We experienced a big time storm Friday night, just after midnight (guess that is Saturday morning, isn’t it?). By Friday afternoon, the house had warmed up with an extra warm day, and we debated turning on the a/c. We decided instead to open some windows and get a breeze through the house. It was a beautifully clear night, so we went to bed with the windows open. About 1215, I woke to distant thunder. I saw a flash of lightening, counted and realized it was about 5 miles off, so we had time. I laid there another minute, thinking if we should close windows. Finally, I shook hubby awake and said, “you close the office window, and I’ll get the dining room window.” Off we each went, closed the windows, and met back in the bedroom. “Do think it will rain?” hubby asked. “Well, it was raining gently when I closed the dining room window. Maybe I should close the bedroom windows also.” Not seconds after I closed the second of 2 bedroom windows, the wind began to howl and the rain beat down. We went out to the dining room to watch the rain for few minutes, and as we returned to the bedroom, I felt dizzy as the lightning flashed so constantly; it felt like a strob light running in our house! We reached the bed, as we climbed in, all lights, save the lightning, darkened. “I think the electricity just went out” we said to each other. Great, another outage.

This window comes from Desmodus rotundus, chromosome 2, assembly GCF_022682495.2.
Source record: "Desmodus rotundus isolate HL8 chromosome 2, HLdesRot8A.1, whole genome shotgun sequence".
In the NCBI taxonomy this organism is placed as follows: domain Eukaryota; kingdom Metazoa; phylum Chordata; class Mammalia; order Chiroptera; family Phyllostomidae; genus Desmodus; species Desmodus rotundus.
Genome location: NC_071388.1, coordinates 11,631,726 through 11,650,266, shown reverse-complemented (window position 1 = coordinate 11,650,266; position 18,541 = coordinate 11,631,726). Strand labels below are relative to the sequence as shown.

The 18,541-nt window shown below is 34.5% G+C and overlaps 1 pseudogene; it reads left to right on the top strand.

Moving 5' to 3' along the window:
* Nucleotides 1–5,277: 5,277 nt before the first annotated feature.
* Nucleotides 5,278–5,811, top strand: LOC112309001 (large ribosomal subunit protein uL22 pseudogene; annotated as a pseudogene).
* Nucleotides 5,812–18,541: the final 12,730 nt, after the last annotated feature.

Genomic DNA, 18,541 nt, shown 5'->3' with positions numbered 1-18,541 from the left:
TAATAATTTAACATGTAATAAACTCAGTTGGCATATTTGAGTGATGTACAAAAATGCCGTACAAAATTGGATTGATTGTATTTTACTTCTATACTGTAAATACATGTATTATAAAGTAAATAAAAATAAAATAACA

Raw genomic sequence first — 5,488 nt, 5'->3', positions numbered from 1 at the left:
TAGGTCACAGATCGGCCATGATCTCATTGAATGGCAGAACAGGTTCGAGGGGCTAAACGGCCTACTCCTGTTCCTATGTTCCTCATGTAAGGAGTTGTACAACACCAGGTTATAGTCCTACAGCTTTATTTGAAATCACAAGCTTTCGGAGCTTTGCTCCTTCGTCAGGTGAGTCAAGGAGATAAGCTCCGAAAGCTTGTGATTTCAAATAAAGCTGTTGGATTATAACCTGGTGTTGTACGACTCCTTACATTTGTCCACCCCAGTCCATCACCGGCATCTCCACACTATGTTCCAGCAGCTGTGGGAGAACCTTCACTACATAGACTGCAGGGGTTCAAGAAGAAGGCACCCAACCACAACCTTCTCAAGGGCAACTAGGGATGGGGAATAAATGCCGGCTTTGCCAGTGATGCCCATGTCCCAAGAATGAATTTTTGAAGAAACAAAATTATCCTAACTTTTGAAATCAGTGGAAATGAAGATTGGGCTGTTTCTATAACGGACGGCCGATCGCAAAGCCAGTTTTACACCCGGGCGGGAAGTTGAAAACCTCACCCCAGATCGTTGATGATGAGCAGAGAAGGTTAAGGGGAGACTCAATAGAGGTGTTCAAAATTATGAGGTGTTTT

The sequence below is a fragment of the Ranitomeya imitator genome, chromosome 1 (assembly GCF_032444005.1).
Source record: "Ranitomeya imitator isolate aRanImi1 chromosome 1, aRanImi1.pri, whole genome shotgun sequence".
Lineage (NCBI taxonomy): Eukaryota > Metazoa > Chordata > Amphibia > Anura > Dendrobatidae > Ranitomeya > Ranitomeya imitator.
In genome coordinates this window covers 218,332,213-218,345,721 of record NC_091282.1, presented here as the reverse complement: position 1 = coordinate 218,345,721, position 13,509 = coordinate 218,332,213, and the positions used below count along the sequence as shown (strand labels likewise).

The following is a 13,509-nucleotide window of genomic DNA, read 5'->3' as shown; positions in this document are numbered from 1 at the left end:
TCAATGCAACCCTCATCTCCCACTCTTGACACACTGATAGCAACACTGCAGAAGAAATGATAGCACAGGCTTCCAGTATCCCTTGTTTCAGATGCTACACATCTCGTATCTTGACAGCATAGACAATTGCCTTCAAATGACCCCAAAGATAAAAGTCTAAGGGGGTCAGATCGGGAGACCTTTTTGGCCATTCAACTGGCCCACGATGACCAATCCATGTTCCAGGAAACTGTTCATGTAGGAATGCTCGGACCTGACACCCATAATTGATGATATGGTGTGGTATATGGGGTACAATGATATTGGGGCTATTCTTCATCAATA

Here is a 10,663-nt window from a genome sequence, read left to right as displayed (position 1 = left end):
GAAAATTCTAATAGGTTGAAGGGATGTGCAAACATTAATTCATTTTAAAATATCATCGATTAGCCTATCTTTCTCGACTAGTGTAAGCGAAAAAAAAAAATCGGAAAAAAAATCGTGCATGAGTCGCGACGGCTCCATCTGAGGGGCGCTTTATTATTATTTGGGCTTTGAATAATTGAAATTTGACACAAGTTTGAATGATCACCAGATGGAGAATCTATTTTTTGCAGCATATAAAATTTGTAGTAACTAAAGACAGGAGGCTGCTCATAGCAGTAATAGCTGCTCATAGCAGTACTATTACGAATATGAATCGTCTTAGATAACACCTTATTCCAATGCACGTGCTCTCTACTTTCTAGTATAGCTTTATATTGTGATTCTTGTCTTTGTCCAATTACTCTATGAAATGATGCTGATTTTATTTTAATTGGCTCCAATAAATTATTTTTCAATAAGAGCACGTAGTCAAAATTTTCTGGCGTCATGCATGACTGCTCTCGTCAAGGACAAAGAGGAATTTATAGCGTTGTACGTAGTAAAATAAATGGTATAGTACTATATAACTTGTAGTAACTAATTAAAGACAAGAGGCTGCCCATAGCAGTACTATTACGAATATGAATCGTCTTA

Warning: long post!
When we bought the house, we asked about outages. The previous owners, which we trust, said they hadn’t had any problems with outages in the 5 years they had lived there. We, on the other hand, had at least 3 outages last fall, 2 of which were 6+ hours. We are laid back folks (except for internet) and can survive 6 to 8 hours without electricity. We avoid opening the fridge or freezer, and we end up eating out more than normal. At 1230 am Saturday morning, we called the number for Oncore, the electricity provider, to report our outage. “We estimate your electricity should be back on by 2 am” the recording said. Whatever! It was still pouring rain and blowing like a hurricane (though I’ve never been in a hurricane, so I have no real reference). At about 8 am, when we woke up, we noticed that there still wasn’t any electricity. So, we called the Oncore number again, and this time, no estimated time of restored electricity was given. This is suspicious, we thought.